Presentation is loading. Please wait.

Presentation is loading. Please wait.

CJ © 2011 Cengage Learning Chapter 1 Criminal Justice Today.

Similar presentations


Presentation on theme: "CJ © 2011 Cengage Learning Chapter 1 Criminal Justice Today."— Presentation transcript:

1 CJ © 2011 Cengage Learning Chapter 1 Criminal Justice Today

2 Learning Outcomes LO1:Define crime and identify the different types of crime. LO2:Outline the three levels of law enforcement. LO3:List the essential elements of the corrections system. LO4:Explain the difference between the formal and informal criminal justice processes. LO5:Contrast the crime control and due process models. © 2011 Cengage Learning

3 1 LO © 2011 Cengage Learning Define crime and identify the different types of crime.

4 © 2011 Cengage Learning Learning Outcome 1 What is crime? – “a wrong against society proclaimed by law and, if committed under certain circumstances, punishable by society.” Different societies can have vastly different ideas of what constitutes a crime.

5 © 2011 Cengage Learning Learning Outcome 1 The Consensus Model – Assumes that a diverse group of people have similar morals and share an ideal of what is “right” and “wrong.” – Crime are acts that violate this shared value system and are deemed harmful to society.

6 © 2011 Cengage Learning Learning Outcome 1 The Conflict Model – Assumes that society is so diverse that members do not share moral attitudes. – The most politically powerful members of society have the most influence on criminal law and impose their value system on the rest of the community. – Crimes are defined by whichever group holds power at a given time.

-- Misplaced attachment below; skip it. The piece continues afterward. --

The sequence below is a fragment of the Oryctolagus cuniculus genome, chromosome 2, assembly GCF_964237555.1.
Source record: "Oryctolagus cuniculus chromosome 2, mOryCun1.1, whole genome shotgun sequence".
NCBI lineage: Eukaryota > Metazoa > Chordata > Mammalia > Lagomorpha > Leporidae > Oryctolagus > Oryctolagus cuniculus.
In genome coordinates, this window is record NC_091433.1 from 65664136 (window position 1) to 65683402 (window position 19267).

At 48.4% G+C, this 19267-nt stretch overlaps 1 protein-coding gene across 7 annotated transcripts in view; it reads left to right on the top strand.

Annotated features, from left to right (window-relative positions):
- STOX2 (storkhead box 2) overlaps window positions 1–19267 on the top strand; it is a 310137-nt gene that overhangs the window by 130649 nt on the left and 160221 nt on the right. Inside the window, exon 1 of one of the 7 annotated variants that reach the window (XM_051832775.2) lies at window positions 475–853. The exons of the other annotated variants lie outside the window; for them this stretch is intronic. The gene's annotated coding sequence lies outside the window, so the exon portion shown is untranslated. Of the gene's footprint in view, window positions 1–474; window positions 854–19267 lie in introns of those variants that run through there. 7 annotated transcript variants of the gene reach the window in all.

7 © 2011 Cengage Learning Learning Outcome 1 An Integrated Definition of Crime – Punishable under criminal law, as determined by the majority, or in some cases, by a powerful minority. – Considered an offense against society as a whole and prosecuted by public officials, not by victims and their relatives or friends. – Punishable by statutorily determined sanctions that bring about the loss of personal freedom or life.

8 © 2011 Cengage Learning Learning Outcome 1 Criminal behavior can be grouped into six categories: – Violent crime – Property crime – Public order crime – White collar crime – Organized crime – High-tech crime

9 © 2011 Cengage Learning Learning Outcome 1 Violent Crime – Crimes against persons. – D our perspectives on crime. – Includes: Murder Sexual assault Assault and battery Robbery

10 © 2011 Cengage Learning Learning Outcome 1 Property Crime – The most common form of criminal activity. – The goal of the offender is some form of economic gain or to damage property. – Includes: Larceny/theft Burglary Motor vehicle theft Arson

11 © 2011 Cengage Learning ABC Video: Cape Cod Murder

12 © 2011 Cengage Learning Learning Outcome 1 Public Order Crimes – Behavior that is outlawed because it violates shared social values. – Also referred to as victimless crime. – Includes: Public drunkenness Prostitution Gambling Illicit drug use

13 © 2011 Cengage Learning Learning Outcome 1 White Collar Crime – Business related offenses. – Illegal act(s) committed to obtain personal or business advantage. – White collar crime costs U.S. businesses as much as $994 billion a year.

14 © 2011 Cengage Learning Learning Outcome 1 Organized Crime – Illegal acts by illegal organizations (often violent. – Usually geared toward satisfying a public demand for unlawful goods and services. – Implies a conspiratorial and illegal relationship among a number of people engaged in unlawful acts. – Includes: Loan sharking Gambling Prostitution

15 © 2011 Cengage Learning ABC Video: US Tyco

16 © 2011 Cengage Learning Learning Outcome 1 High-Tech Crime – Also referred to as cyber crimes. – Includes: Selling pornographic material online Cyberstalking Hacking